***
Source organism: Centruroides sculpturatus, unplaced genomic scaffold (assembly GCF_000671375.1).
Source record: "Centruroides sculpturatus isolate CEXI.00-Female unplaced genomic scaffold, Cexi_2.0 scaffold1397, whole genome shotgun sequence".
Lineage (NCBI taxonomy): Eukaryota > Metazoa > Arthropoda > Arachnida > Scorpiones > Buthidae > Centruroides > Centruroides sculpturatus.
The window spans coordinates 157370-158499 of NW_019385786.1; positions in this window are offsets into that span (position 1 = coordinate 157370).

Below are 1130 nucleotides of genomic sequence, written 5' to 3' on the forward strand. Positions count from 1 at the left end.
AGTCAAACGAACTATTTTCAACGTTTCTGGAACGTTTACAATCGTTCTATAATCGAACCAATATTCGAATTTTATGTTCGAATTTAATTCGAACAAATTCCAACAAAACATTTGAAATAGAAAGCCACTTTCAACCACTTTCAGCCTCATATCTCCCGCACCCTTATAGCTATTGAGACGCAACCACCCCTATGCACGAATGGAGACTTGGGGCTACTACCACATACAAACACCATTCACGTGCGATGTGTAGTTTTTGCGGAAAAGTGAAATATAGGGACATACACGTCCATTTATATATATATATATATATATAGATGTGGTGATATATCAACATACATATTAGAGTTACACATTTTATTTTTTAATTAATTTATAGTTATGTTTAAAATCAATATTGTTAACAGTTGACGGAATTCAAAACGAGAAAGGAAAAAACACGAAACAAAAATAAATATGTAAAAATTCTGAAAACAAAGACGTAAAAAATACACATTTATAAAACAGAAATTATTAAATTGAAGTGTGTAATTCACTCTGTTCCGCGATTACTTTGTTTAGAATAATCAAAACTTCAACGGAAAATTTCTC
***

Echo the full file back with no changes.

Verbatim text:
Source organism: Centruroides sculpturatus, unplaced genomic scaffold (assembly GCF_000671375.1).
Source record: "Centruroides sculpturatus isolate CEXI.00-Female unplaced genomic scaffold, Cexi_2.0 scaffold1397, whole genome shotgun sequence".
Lineage (NCBI taxonomy): Eukaryota > Metazoa > Arthropoda > Arachnida > Scorpiones > Buthidae > Centruroides > Centruroides sculpturatus.
The window spans coordinates 157370-158499 of NW_019385786.1; positions in this window are offsets into that span (position 1 = coordinate 157370).

Below are 1130 nucleotides of genomic sequence, written 5' to 3' on the forward strand. Positions count from 1 at the left end.
AGTCAAACGAACTATTTTCAACGTTTCTGGAACGTTTACAATCGTTCTATAATCGAACCAATATTCGAATTTTATGTTCGAATTTAATTCGAACAAATTCCAACAAAACATTTGAAATAGAAAGCCACTTTCAACCACTTTCAGCCTCATATCTCCCGCACCCTTATAGCTATTGAGACGCAACCACCCCTATGCACGAATGGAGACTTGGGGCTACTACCACATACAAACACCATTCACGTGCGATGTGTAGTTTTTGCGGAAAAGTGAAATATAGGGACATACACGTCCATTTATATATATATATATATATATAGATGTGGTGATATATCAACATACATATTAGAGTTACACATTTTATTTTTTAATTAATTTATAGTTATGTTTAAAATCAATATTGTTAACAGTTGACGGAATTCAAAACGAGAAAGGAAAAAACACGAAACAAAAATAAATATGTAAAAATTCTGAAAACAAAGACGTAAAAAATACACATTTATAAAACAGAAATTATTAAATTGAAGTGTGTAATTCACTCTGTTCCGCGATTACTTTGTTTAGAATAATCAAAACTTCAACGGAAAATTTCTC